* Darren’s real name has been changed for confidentiality's sake.
Darren had been working in the entertainment industry in another country and decided he needed to get more education in this area, so moved back to the States and entered a local college that specialized in his field. He was quite anxious, eager to please and was generally very upbeat, but his positive demeanor was a bit forced, and I had an early hunch that he was avoiding much pain and fear underneath. He had been fired in his job in the other country, but talked about that experience in a rather flippant way.
I found in our first session that he had been born to a wealthy family. It sounded like his mother was determined to be loving and supportive, unlike her own parents. She read Dr. Spock and other books on child-rearing, but was very inconsistent in her behavior toward Darren, sometimes being very affectionate to the point of indulgence, at other times hostile and critical. She was also subject to depression and would withdraw to her bedroom for days at a time. Darren felt abandoned and confused at these times, but had trouble recognizing and expressing anger, hurt and fear of abandonment towards her because she was so obviously trying to be a good mother.
His father was a rather passive man, unaware of his emotional life and obviously felt he had to prioritize his wife’s well-being. This resulted in Darren feeling abandoned at times by both parents and feeling that he had to be a “good,” uncomplaining boy to get noticed by them.
In terms of attachment theory, I saw Darren as having an ambivalent attachment style. He was very intelligent and did well in school, but lacked emotional depth. He treated me the way he had learned to behave toward his parents: as cheerful, uncomplaining, and somewhat obsequious.
In my work with long-term clients like Darren, one tack I take is to focus on the ways they relate to me. Darren obviously idealized me and, although I thought that he saw me as wiser and more powerful than I saw myself, I realized that he needed to do so until he began to develop more self-confidence and strength in himself.
During the early years of our work, he focused on two main areas: his difficulty in forming a solid romantic relationship with a woman and his difficulty in progressing in his chosen profession. He tended to form immediate, somewhat unrealistic attachments to beautiful women, particularly with those who were working with him. He would ply them with exotic short vacations in places like Las Vegas or Lake Tahoe, give them expensive gifts, but they did not take him seriously as a potential lover. He complained that they seemed to want to view him like they would an affectionate girl friend. I surmised that, because of his father’s passivity, he had never really learned to be an assertive, self-confident male with women or men in authority. I also sensed that underneath his falsely exuberant behavior, he felt inadequate, unmanly and hurt when women did not attach to him. I did not get a sense that he was gay.
Over time, Darren began to develop an attachment to me. I am usually not very self-revealing with my clients, particularly in the beginning of therapy, but it was clear to me that Darren needed to know more about my life, so I shared with him, when it seemed appropriate, my positive feelings towards him and some details of my own life.
Over time, Darren became more and more trusting of me and I helped him become aware of his loneliness, hurt and feelings of inadequacy. We learned that he was replicating his way of relating to his father with me: denying feelings of pain and inadequacy and criticism of me when he felt it. In one session after we had met for over a year, he revealed he had gotten the impression that I wanted him to be more assertive in his relationships. Because he feared censure from me, he had avoided talking about situations where he realized he should have been more assertive. He recalled many interactions when his father was critical of him for being too passive while, at the same time, modeling sycophantic behavior with his wife. I realized that his perception of me was partially correct and I had to take stock of my own self-judgments when I felt I was being too passive. This was an important session. I explored his fear of my judgment, owned that his fear had some validity and apologized to him. We connected his fears of my reaction to experiences with his father. He spontaneously remembered incidents when he was judged by his Dad for being too passive and he expressed his deep hurt at his father’s criticism of him. He also began to realize that his father was inadvertently hypocritical and felt angry at him for perhaps the first time. He didn’t feel he could express that directly to his father, so I suggested he put his father in an empty chair in front of him and tell his father how he felt. He did that and, although had some difficulty at first, managed to express much of the pain and hurt he had been suppressing for many years. He also began to relate to me in a more open, direct way and felt my caring and support of him. He began to see that he could feel more equal and be more authentic with people, like myself, whom he saw as authority figures.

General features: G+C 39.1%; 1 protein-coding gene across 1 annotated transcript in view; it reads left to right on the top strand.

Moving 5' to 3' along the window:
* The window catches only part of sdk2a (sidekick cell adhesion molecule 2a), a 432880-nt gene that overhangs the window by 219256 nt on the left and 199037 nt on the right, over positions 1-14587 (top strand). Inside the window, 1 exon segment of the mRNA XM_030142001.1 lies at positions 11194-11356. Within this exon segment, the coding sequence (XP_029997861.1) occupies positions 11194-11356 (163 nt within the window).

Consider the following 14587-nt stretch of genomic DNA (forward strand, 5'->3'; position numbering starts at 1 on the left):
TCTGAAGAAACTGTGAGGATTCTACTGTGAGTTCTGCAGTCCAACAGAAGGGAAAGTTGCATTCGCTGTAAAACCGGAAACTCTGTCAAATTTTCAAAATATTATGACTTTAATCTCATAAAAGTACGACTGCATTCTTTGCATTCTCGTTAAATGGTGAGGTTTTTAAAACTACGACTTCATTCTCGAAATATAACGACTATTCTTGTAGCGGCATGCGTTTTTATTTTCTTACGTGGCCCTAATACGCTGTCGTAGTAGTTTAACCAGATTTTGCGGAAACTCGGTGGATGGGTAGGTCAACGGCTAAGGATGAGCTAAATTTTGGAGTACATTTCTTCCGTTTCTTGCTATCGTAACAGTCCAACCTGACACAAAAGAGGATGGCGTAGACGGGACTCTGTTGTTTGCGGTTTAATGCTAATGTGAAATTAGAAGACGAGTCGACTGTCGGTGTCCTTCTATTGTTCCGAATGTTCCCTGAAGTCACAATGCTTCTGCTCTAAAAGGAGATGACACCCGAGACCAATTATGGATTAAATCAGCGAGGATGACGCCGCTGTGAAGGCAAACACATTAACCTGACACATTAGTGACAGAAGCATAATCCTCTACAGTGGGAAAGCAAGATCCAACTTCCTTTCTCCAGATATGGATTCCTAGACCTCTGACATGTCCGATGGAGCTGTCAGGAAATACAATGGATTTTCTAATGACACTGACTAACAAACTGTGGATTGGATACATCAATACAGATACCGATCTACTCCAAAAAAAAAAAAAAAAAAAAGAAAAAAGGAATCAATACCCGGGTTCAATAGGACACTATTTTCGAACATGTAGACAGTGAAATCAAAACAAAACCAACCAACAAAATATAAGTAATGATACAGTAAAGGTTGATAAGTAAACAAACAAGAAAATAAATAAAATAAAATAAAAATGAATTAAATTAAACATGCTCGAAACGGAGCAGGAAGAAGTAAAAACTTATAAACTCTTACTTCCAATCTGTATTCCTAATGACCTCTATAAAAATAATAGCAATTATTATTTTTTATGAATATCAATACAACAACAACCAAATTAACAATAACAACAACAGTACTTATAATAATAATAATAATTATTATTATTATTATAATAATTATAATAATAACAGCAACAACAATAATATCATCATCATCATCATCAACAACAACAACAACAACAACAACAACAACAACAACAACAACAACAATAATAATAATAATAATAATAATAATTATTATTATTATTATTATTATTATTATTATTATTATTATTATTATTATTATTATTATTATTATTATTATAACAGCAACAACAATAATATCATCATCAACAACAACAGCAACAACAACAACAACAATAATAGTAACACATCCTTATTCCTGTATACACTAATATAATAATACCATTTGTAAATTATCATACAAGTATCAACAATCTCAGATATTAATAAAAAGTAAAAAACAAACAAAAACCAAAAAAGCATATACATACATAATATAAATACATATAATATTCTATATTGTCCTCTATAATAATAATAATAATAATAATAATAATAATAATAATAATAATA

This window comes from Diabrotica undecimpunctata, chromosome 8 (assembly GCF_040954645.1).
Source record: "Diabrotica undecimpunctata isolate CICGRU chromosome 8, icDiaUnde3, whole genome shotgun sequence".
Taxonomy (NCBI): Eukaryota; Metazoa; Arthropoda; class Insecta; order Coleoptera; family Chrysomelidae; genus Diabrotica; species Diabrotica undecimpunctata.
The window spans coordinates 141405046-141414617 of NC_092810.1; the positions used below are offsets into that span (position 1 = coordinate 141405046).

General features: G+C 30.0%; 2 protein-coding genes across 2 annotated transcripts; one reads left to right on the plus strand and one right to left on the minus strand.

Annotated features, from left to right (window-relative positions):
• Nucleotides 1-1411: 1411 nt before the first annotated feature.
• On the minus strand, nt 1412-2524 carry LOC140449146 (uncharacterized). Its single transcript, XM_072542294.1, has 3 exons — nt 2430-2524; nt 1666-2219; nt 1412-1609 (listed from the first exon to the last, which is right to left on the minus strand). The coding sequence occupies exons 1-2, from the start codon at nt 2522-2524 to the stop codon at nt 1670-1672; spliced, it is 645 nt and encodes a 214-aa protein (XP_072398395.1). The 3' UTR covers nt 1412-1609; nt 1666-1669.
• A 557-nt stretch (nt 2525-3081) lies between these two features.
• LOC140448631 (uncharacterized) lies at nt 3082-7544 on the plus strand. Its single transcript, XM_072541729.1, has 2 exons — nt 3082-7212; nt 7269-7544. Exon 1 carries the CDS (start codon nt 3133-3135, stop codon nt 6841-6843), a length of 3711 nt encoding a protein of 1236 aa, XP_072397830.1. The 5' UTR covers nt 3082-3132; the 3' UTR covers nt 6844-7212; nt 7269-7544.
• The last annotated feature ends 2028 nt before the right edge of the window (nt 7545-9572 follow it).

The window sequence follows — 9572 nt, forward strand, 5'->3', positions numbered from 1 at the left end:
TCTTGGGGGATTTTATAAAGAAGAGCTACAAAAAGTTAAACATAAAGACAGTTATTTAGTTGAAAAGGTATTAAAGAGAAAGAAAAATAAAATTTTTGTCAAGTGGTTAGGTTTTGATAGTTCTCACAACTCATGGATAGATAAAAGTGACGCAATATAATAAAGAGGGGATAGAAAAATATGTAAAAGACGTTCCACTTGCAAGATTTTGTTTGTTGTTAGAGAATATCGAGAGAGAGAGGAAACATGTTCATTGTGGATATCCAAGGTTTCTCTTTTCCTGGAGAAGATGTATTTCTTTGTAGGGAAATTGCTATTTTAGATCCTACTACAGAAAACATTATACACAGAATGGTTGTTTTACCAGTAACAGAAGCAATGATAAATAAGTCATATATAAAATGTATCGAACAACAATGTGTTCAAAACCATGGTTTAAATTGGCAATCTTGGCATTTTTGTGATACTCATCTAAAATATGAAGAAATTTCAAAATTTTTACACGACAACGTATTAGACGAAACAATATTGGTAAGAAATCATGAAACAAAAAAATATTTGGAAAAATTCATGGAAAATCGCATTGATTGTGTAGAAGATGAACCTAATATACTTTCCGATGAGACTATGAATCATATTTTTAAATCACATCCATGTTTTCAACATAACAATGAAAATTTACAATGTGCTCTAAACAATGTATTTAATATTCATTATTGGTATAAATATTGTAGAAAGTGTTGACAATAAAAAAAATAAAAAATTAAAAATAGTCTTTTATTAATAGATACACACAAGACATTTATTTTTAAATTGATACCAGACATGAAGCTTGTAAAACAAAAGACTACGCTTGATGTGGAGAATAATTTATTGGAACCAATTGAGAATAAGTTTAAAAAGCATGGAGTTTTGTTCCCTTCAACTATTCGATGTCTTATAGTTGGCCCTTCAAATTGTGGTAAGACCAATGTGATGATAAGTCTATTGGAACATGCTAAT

These sessions were some of the most moving experiences for both of us.
He eventually began to realize that he was not cut out to make a successful career in the entertainment industry. He had been working as a waiter at a high-end restaurant and decided to take his chef-owner’s offer for him to head up a new catering wing of the restaurant. In that job, he supervised and set up the venues, food choices, and decorations at these events. He also put his creative skills to use by creating entertainment for the guests. He also eventually formed a successful relationship with an intelligent, attractive, caring woman and got married a few years later.